Pride returns to the Polytechnic University of the Philippines (PUP).
The country’s first polytechnic university, PUP, located in the City of Manila marked its first Pride after over 10 years, highlighting the need to continue pushing into mainstream awareness LGBT-related issues, said Charley Urquiza, who helms Kabaro PUP, the recognized LGBT organization of the government educational institution.
An LGBT gathering was actually already held in PUP as early as the 1990s, but according to Urquiza, the effort was not sustained. This was mainly because of the organizational challenges encountered by the Pride event’s host organization. As such, with this year’s Pride march, this is “basically a return to (highlighting) the struggle,” Urquiza said.
This year’s event was actually supported by the PUP administration, particularly by the Center for Human Rights and Gender Studies, and the Department of Psychology (under chairperson John Mark S. Distor, M. Psych). LGBT organization Kapederasyon also helped facilitate this year’s gathering.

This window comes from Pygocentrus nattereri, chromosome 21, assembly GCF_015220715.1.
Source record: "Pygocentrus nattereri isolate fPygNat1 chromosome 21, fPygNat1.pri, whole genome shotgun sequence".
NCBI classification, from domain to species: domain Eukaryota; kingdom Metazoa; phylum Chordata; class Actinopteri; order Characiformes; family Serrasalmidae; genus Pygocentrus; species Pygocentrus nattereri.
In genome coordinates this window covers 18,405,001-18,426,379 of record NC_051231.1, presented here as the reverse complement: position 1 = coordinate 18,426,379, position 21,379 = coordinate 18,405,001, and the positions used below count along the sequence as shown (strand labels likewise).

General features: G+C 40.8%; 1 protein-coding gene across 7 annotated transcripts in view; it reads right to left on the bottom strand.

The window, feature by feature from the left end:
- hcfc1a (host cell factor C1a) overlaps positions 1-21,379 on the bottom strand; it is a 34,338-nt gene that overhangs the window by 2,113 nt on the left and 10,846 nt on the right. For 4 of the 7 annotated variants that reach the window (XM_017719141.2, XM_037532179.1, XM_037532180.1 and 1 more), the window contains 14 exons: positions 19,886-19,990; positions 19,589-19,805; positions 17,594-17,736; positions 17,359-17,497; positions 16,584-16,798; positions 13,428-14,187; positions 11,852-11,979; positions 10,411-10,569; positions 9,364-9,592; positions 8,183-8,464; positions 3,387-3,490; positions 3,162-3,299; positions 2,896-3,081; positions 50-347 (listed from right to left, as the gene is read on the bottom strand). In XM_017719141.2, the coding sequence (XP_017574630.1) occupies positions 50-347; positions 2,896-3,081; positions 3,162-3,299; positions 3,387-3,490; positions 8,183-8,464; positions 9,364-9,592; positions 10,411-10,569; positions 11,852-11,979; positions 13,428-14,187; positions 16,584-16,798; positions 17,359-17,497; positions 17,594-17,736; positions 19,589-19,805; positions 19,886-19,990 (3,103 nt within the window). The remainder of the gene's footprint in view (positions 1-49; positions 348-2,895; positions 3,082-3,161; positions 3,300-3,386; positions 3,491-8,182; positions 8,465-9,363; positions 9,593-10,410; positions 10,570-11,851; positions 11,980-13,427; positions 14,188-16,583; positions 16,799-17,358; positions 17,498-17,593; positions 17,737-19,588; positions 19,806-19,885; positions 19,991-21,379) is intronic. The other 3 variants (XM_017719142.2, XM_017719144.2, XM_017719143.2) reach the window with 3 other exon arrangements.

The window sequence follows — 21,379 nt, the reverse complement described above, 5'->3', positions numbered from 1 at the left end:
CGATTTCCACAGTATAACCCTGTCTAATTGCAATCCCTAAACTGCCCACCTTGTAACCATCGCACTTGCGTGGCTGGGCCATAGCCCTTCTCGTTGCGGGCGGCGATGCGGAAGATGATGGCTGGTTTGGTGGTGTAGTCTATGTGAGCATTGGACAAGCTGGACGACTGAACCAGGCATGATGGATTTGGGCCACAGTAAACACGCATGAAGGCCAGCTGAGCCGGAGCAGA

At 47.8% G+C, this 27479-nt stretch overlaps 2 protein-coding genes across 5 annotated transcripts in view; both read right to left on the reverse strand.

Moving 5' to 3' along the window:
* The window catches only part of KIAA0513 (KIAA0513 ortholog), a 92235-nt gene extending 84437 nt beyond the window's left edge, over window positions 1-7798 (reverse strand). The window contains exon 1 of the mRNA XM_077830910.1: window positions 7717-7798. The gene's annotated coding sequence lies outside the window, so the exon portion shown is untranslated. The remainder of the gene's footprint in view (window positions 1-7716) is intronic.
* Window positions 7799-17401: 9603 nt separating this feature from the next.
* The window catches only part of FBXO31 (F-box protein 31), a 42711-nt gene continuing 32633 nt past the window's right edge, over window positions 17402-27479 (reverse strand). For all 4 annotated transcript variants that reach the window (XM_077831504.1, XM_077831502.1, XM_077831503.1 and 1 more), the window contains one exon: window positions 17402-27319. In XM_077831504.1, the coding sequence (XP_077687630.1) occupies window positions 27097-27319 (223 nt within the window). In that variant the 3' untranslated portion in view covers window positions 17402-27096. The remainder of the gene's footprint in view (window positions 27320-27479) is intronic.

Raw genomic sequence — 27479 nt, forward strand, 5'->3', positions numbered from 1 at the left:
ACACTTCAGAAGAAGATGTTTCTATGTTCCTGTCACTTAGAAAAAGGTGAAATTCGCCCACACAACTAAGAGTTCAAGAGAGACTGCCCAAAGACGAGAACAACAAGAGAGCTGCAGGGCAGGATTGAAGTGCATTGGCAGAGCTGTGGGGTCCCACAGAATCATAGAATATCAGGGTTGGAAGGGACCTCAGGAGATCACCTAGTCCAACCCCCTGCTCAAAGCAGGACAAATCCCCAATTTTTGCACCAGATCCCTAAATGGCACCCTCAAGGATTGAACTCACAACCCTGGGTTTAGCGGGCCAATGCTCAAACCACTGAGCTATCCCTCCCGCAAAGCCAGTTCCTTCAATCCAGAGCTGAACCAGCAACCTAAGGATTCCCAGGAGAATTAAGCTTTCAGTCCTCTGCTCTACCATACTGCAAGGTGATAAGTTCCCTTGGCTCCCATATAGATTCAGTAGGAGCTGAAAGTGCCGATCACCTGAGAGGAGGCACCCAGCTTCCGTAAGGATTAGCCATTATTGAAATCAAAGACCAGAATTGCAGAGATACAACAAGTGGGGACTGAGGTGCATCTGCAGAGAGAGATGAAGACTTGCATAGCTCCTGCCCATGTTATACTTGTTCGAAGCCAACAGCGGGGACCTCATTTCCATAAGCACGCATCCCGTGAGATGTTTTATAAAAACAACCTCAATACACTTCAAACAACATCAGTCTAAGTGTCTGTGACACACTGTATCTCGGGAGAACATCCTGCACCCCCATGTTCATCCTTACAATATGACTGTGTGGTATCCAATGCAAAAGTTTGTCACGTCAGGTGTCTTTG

For Urquiza, the partnerships formed “ensured that we have a wider reach.”
Aside from the actual march, a forum was also held to help students – LGBT and non-LGBT – better understand sexual orientation and gender identity and expression (SOGIE).
On the Pride march, Urquiza said that it was “overwhelming (seeing how we were warmly welcomed),” he said. This may be because “matagal na ang huling Pride event sa PUP (the last Pride event in PUP happened a while ago).”
But for Urquiza, this is also a “magandang senyales na ang mga tao sa PUP ay uhaw sa kaalaman tungkol sa LGBT (the people in PUP are thirsty for knowledge about LGBT people).”
And so “the Pride march is only the opening salvo.” Already, aside from the intention to strengthen the LGBT organization to ensure that the Pride celebration is sustained, other plans include continuing the education through SOGIE workshops/seminars/trainings, and “simultaneous communication with other organizations to continue disseminate information about LGBT to other students.”
In the end, “alam natin na laganap ang patuloy na diskriminasyon na nararanasan ng mga Pilipinong LGBT (we know how pervasive the discrimination that LGBT Filipinos still encounter),” Urquiza said, citing – among others – the cases of murdered transwoman Jennifer Laude.
It is because if this that “mahalaga na sa loob ng paaralan, nalilinang na ang isip ng students about LGBT people. Mahalagang malaman ng kabataan ang usaping LGBT; bahagi ito ng kailangan nilang malaman (it is important that we already help shape the minds of students about LGBT people. It is important for the students to know LGBT issues; this should be part of what they learn),” Urquiza ended.